Images

1 Iqvinder Singh at the “Out of Order” art show, Bay Area 

2 Political poster in India

Barry McGee aka Twist

Barry McGee aka Twist at Oakland Art Museum

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6 Nychos  

7 Ras Terms & Leaf Leaver

8  from Iqvinder Singh‘s solo exhibit “Everything’s Fine in Chinatown”

All photos courtesy Iqvinder Singh

Note: Hailed in a range of media from WideWalls to the Huffington Post to the New York Times, our Street Art NYC App is now available for Android devices here.

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Home to a rotating range of vibrant murals by first-rate, often classic, graffiti writers, Hackensack’s Union Street Park is a treasure. While visiting on Wednesday, I had the opportunity to pose a few questions to its founder and curator, Darrius-Jabbar Sollas also known as Nasty Neo.

When did you first begin curating this spot?  It’s a graffiti-lover’s paradise. We’ve been returning regularly to check it out since we first discovered it — by chance — several years ago.

It’s ten years now. I began curating it in 2007. We are celebrating its 10th anniversary this year.

Congratulations! How did you discover such an ideal spot?  And how did you come to manage its walls?

I used to pass it every day as I took my kid to school.  And it looked like the perfect spot to showcase graffiti. As I went about locating the owners of the adjacent building to secure permission to use the walls, I discovered that a friend of mine was one of the building’s owners. I was given one huge wall.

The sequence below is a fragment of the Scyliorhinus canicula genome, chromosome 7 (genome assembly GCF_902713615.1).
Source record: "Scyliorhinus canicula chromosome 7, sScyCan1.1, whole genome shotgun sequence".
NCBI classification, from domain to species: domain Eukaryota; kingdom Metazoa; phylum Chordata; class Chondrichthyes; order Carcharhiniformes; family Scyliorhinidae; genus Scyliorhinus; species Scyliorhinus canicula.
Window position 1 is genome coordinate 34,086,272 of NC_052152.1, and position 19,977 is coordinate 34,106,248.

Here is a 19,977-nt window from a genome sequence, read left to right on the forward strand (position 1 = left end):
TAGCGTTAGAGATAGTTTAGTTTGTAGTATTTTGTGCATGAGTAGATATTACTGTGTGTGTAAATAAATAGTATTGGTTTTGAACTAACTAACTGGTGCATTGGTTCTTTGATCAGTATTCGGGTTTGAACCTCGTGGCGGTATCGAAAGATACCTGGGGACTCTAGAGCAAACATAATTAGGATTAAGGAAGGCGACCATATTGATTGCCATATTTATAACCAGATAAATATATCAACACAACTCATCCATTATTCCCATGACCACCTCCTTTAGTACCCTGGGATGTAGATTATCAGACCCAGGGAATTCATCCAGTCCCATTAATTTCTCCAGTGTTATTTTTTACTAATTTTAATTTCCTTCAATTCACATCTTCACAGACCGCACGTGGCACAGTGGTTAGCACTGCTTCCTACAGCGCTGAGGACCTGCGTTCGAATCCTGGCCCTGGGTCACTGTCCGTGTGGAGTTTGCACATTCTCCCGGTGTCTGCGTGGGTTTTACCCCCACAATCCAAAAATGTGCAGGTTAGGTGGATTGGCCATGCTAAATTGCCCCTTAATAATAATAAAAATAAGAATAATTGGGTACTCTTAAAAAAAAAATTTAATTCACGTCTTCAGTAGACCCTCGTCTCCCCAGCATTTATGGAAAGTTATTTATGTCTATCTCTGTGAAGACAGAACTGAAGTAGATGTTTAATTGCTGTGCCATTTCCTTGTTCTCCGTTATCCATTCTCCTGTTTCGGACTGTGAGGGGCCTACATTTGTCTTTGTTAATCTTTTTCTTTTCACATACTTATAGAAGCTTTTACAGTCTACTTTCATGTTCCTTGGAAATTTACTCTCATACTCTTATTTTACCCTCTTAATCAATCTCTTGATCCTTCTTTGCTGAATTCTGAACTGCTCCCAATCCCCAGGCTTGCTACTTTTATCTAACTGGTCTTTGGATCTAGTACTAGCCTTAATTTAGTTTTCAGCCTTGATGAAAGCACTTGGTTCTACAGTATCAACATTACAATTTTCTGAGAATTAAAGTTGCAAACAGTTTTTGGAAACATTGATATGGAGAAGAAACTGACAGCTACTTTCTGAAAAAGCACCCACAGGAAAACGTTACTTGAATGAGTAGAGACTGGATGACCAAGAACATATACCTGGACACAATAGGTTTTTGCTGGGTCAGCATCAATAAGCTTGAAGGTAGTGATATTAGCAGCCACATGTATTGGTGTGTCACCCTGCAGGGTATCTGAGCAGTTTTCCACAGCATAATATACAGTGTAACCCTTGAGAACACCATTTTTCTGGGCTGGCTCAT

What was the initial response to your transformation of this space? How did the community react?

The response was wonderfully enthusiastic. The town’s officials couldn’t have been more positive. And soon I was invited to curate the entire space, not just one wall.

Among the many artists who’ve painted here, do any in particular stand out?

Among them: Serve, Bates, Hef, Med, Tats Cru, Poem, Sade, T-Kid, Wane

What have been some of your challenges in managing this space?

The artists themselves! They can be pompous and arrogant. All of the walls are buffed for them, and too many still need to be catered to.

I notice that you guys are buffing the walls now. What’s ahead? Are you getting ready for anything special?

Yes! We have a birthday barbecue coming up Saturday for Roz…our fifth annual one.

Who are some of the artists who will be painting at the birthday barbecue?

FliteServeWore, Jew, Pase, Python, Rocky 184, Gem 13

It sounds great! Have fun! And thanks for bringing so much vibrancy to Bergen County!

Images

1  Union Street Park curator and artist Darrius-Jabbar Sollas aka Nasty Neo

2  Staten Island-based Goal

3  Classic writer Sound7TC5

4  Graffiti legend Part One

5  The masterful Sade TCM

6  Doe of the RTH crew

Photo credits: 1, 4-6 Dani Reyes Mozeson; 2-3 Lois Stavsky; interview conducted by Lois Stavsky

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Cairo-based artist Mohamed Radwan aka Sober recently completed a mural dedicated to female empowerment at Sahel’s Sea Hub compound on Egypt’s north coast. A brief interview with the artist follows:

When did you first paint in the public sphere? And what motivated you to do so?

During the Egyptian revolution and particularly starting 2012, I was motivated by opposition to the political status quo.  I started painting on the streets as a form of political expression of this opposition and solidarity with certain revolutionary figures and ideals.

Why did you choose to create a mural on the theme of “Women Empowerment?”